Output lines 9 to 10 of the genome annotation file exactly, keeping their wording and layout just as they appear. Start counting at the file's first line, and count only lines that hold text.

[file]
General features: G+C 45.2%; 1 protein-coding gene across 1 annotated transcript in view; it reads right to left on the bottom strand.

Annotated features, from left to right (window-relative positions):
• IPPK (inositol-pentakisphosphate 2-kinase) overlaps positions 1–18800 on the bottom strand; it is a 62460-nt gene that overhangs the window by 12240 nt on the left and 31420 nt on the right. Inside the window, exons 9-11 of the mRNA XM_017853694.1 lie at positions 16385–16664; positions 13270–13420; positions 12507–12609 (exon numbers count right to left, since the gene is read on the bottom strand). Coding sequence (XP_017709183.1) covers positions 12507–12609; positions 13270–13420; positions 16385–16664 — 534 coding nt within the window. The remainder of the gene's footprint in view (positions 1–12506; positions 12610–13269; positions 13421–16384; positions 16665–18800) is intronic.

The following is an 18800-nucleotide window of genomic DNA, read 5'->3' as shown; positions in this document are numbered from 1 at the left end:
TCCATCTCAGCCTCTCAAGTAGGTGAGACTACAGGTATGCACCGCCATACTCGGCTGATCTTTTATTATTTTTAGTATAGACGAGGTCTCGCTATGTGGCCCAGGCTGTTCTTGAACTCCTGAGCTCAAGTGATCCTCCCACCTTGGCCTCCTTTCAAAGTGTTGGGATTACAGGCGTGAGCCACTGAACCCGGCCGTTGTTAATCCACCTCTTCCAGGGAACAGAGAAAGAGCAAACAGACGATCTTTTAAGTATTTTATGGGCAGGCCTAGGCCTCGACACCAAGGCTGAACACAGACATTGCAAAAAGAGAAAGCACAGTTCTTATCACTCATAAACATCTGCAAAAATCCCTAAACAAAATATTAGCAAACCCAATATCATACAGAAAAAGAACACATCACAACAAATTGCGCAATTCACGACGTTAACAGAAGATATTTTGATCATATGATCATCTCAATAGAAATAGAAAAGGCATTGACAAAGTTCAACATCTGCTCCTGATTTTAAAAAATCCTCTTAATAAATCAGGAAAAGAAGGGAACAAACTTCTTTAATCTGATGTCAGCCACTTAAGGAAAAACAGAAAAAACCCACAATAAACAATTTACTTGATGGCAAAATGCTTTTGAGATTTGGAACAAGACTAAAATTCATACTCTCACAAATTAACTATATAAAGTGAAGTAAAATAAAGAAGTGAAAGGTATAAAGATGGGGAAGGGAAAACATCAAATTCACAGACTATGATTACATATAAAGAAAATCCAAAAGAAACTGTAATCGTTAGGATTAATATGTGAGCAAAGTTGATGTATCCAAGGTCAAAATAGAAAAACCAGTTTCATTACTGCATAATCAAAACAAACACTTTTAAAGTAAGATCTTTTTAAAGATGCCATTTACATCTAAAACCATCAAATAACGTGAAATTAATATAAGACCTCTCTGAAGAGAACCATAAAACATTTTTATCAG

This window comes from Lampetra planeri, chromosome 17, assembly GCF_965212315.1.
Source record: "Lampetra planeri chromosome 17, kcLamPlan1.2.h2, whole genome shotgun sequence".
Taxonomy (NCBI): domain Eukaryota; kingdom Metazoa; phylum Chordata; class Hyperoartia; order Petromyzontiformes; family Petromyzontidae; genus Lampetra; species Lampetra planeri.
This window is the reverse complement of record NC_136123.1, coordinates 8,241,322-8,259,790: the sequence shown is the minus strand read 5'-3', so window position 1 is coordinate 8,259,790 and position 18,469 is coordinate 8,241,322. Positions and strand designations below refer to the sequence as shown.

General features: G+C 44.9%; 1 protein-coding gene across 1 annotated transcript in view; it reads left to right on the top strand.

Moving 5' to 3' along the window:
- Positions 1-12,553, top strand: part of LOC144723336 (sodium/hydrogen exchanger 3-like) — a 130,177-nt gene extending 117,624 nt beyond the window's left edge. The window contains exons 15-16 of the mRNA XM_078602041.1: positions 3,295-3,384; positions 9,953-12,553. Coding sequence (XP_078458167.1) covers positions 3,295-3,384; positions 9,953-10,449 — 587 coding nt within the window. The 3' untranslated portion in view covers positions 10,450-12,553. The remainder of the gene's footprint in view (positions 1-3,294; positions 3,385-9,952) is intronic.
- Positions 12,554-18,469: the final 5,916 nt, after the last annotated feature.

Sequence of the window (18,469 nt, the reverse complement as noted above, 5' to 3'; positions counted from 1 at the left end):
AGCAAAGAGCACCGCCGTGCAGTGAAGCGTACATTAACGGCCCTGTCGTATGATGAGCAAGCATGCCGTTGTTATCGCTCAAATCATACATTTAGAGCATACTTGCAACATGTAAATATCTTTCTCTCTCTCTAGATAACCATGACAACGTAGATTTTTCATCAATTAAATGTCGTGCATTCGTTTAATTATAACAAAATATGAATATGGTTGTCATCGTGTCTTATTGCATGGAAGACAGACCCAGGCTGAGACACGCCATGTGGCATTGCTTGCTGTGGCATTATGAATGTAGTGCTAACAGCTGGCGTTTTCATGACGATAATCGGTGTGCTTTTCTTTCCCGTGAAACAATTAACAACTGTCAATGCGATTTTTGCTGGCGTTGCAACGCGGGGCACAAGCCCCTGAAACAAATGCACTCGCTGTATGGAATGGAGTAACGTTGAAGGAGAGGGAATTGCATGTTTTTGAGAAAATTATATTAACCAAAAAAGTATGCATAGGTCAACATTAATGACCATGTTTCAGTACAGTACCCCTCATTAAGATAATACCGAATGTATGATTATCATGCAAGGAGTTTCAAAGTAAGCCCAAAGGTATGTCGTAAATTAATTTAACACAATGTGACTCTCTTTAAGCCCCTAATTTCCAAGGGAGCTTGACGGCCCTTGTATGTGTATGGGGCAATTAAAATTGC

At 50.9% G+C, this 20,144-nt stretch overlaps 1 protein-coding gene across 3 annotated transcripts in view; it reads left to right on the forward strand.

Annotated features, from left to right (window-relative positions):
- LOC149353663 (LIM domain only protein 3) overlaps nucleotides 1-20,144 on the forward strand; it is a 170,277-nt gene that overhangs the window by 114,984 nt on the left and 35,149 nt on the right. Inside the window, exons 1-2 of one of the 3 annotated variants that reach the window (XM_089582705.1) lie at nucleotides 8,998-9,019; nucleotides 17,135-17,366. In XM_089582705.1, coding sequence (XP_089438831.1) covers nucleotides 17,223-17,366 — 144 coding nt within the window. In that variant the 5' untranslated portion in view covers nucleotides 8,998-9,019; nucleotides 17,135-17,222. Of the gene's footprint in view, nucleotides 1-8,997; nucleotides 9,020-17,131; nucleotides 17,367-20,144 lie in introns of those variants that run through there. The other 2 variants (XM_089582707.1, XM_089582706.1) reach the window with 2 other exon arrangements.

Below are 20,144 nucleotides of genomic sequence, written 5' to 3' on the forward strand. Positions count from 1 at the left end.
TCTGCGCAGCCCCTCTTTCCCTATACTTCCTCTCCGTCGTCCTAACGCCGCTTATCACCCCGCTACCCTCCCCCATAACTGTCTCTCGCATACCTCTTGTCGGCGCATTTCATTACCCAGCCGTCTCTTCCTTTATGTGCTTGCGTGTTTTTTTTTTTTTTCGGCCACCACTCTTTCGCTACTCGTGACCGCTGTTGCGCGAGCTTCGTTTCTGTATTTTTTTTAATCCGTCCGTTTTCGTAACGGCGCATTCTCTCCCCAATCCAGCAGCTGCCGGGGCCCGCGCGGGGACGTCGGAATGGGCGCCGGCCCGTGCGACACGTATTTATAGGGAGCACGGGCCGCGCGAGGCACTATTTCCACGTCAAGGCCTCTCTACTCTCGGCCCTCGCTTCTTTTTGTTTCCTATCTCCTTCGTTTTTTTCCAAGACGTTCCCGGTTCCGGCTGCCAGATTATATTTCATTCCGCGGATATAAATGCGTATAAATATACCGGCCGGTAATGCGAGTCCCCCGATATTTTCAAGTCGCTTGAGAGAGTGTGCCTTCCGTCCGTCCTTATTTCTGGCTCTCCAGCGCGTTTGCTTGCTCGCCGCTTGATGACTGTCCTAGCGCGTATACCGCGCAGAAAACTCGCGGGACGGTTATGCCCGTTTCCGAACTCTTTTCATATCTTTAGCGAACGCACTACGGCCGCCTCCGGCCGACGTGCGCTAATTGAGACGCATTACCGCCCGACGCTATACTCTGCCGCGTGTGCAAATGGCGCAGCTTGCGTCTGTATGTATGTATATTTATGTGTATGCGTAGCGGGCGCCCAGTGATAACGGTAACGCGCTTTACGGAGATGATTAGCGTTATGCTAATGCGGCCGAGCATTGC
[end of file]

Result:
This window is the reverse complement of record NC_136123.1, coordinates 8,241,322-8,259,790: the sequence shown is the minus strand read 5'-3', so window position 1 is coordinate 8,259,790 and position 18,469 is coordinate 8,241,322. Positions and strand designations below refer to the sequence as shown.

General features: G+C 44.9%; 1 protein-coding gene across 1 annotated transcript in view; it reads left to right on the top strand.